While a lot of attention was focused on changes in the point system and the addition of the wild card to the Chase for the NASCAR Sprint Cup, a quieter rule change in 2011 served to shake things up in a big way.
The list of recent NASCAR Nationwide Series (NNS) champions includes Brad Keselowski, Kyle Busch, Clint Bowyer, Carl Edwards and Kevin Harvick. You have to dig around a little to find what you might consider an exclusively-Nationwide Series driver who last won the title.
In January 2011, NASCAR announced that individual drivers would be championship-eligible in only one of its three top series and must declare which title they were competing for.
While we still saw guys like Busch, Harvick and Keselowski out there racing – and winning – in the NNS and NASCAR Camping World Truck Series (NCWTS), the head table at those two series’ awards banquet was likely to feature at least happy one new face. But the move paid off spectacularly, and we got two.
There was a time not so very long ago when some might have considered Ricky Stenhouse Jr. somewhat of a menace.
Stenhouse hails from relatively small Olive Branch, Miss. (population around 32,000), but during his rookie season in 2010, he didn’t exactly live up to his hometown’s reputation for extending the hand of peace. Rather, he drove his Roush Fenway Racing Fords so fiercely and competitively that they often ended up in the garage well before the end of the race. Things got so bad that team co-owner Jack Roush went so far as to remove his rambunctious young driver from the car for a while, treating him to a little “time-out,” NASCAR-style.
Some kids rebel, but others learn their lesson. When Stenhouse returned to the track, things changed. He re-channeled his energy and overcame the largest point deficit in series history to earn the title of Sunoco Rookie of the Year. He followed it up with two wins and 16 top-five finishes in 2011, and on Nov. 19, Ricky Stenhouse Jr. beat runner-up Elliott Sadler by 45 points to officially become a NASCAR champion, at the age of 24.
“Man, it's unbelievable,” he said after the race. “There’s a lot of people that worked really hard for this. My family, they've sacrificed a lot; Jack Roush, all these guys on our team. They were with us when we were struggling, and they never gave up last year and really believed in me. Everyone has worked really hard and rallied together to be a team effort.
“It'll be a good homecoming for sure. Got a lot of people back there that are really supportive of what we're doing. The whole school system, just everybody down there. It's really cool to have a community behind you like that.”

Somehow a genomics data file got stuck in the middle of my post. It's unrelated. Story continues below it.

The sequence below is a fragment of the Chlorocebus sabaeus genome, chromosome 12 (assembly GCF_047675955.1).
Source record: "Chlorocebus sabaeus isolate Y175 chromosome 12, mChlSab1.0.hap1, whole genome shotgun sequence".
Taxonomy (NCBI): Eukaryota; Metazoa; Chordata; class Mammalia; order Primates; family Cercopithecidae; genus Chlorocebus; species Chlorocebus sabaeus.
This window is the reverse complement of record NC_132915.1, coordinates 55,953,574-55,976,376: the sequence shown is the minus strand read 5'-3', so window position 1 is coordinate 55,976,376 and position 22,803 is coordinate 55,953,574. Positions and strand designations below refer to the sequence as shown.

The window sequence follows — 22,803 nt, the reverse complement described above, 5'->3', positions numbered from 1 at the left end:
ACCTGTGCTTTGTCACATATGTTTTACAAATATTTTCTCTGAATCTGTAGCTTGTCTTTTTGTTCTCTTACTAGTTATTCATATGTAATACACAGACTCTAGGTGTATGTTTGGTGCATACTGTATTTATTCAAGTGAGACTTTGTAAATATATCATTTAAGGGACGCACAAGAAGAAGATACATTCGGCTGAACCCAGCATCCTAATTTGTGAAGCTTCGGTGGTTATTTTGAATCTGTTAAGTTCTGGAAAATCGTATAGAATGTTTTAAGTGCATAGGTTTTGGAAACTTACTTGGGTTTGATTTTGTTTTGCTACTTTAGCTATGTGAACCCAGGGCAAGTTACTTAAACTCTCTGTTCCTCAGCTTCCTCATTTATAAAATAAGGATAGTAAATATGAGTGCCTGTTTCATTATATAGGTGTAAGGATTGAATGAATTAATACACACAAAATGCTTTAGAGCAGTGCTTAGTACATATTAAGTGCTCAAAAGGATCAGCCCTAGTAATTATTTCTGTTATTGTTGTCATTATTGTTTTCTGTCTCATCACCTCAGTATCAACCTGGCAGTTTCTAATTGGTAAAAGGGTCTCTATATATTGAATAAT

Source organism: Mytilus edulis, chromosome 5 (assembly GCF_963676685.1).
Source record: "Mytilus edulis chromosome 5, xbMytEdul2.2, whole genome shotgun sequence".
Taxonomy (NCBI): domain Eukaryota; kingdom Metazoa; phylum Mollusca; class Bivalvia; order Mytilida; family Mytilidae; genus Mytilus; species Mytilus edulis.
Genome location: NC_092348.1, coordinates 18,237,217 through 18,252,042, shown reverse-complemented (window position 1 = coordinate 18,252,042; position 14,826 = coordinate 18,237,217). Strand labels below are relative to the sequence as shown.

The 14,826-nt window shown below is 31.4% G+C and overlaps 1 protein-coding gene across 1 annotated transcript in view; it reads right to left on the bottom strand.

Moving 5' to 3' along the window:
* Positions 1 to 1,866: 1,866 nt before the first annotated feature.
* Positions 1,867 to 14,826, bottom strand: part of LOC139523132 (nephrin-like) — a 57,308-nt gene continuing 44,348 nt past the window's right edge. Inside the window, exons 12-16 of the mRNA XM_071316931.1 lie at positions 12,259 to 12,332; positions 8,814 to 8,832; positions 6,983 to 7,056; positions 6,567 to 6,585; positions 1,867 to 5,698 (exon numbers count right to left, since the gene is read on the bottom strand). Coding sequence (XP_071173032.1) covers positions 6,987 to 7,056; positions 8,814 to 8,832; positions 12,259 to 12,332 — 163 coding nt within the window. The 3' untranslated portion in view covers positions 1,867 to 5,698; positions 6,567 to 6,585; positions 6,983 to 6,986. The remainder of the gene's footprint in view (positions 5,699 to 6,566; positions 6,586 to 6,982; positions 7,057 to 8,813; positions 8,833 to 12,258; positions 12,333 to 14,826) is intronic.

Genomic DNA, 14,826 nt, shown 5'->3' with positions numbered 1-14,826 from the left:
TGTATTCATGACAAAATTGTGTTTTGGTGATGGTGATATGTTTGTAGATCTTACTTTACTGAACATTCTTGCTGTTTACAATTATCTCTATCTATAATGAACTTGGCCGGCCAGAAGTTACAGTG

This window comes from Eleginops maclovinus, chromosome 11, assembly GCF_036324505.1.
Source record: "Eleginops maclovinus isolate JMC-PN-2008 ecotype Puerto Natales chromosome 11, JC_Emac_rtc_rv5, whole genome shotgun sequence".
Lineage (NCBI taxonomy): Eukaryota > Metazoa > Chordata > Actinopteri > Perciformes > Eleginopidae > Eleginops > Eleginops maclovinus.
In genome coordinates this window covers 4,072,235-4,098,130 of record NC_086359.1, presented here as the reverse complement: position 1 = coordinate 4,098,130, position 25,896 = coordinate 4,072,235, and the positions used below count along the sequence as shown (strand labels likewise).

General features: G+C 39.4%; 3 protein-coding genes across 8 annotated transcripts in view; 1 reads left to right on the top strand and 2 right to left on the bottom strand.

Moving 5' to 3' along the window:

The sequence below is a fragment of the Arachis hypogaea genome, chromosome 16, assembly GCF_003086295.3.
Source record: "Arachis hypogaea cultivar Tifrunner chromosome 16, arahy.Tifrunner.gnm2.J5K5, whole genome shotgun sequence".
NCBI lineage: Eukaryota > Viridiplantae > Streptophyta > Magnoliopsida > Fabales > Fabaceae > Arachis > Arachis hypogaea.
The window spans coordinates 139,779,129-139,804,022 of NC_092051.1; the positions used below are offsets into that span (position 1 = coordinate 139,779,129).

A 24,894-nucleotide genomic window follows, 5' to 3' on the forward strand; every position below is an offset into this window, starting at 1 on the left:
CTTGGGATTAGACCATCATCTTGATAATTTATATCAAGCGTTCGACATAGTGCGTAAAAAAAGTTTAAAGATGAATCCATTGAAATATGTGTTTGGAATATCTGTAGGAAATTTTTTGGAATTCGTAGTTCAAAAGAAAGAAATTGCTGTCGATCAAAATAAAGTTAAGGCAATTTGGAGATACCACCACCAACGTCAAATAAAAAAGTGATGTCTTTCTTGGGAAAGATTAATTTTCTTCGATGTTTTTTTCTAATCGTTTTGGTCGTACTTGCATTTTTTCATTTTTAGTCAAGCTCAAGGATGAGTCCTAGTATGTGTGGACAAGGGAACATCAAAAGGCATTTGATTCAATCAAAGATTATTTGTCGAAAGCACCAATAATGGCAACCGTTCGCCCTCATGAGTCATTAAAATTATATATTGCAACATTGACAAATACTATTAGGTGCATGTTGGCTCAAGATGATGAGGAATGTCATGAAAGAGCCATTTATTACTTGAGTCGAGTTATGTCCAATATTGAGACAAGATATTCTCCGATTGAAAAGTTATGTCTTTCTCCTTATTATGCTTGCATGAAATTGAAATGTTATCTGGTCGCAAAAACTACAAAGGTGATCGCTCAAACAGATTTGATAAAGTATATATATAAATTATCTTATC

Stenhouse celebrated his championship at the Nationwide Series awards ceremony on Nov. 21, and then, probably the first driver in history to ever thank the school system took his trophy home and shared it with everyone, serving as grand marshal for the Olive Branch Christmas parade.
Over in the NASCAR Camping World Truck Series, veteran drivers often carry the day. On Nov. 18, however, they got schooled by a guy in many cases young enough to be their son, as 21-year-old Austin Dillon became the youngest champion in series history.
Dillon’s grandfather – and in perhaps the most popular case of nepotism in NASCAR, also his team owner -- is Richard Childress. Fans who for years have called for the retirement of the late Dale Earnhardt Sr.’s legendary No. 3 barely made a squawk as Dillon raced it all season and will continue to do so in the Nationwide Series next year.
NASCAR is a cyclical sport, and when the tandem brought home a championship, it also seemed to bring with it both approbation and a closure of sorts. In fact, it may have been the most feel-good moment of the season.
Dillon described the championship as the “best feeling I've ever had in my entire life. I'm so happy for my grandfather. He's got two champs this year,” he said. (Austin’s younger brother Ty won the 2011 ARCA Series title.) “You can't ask to go out of the Truck Series any better than this, coming out as a champion.”
He went on to perhaps give us a little too much information, when he said, “You get to spray champagne everywhere. You're on top of the world. It's the best feeling in the world. You stink real bad. Darrell Waltrip told me the best feeling in the world is going home stinking and having a trophy in your lap, and we were able to do that.”
Mr. Childress gave the championship high marks. “It's got to be right up there at the top. It's so special when you're family. Our whole family is involved, and I remember the very first championship with Dale Earnhardt,” he said. “I had the same feeling tonight watching Austin, my grandson. It's just so special to have the family and know how hard all of them worked.”
Tony Stewart’s performance in the Chase for the NASCAR Sprint Cup was astounding by any standards. His battle with Carl Edwards kept us mesmerized for 10 weeks, and is something that will likely go down in history as one of the greatest championship runs of all time.
But if you will permit a little end-of-season editorializing, it is worth pointing out that Stewart and Dillon are separated in age by nearly two decades. So if you are not routinely watching the NNS and NCWTS races, please make it your NASCAR New Year’s resolution to do so. Like investing in a start-up company whose stock splits again and again, it may seem a little gamey at first, but in the final payoff, the dividends are well worth it. They have the sweet smell of success.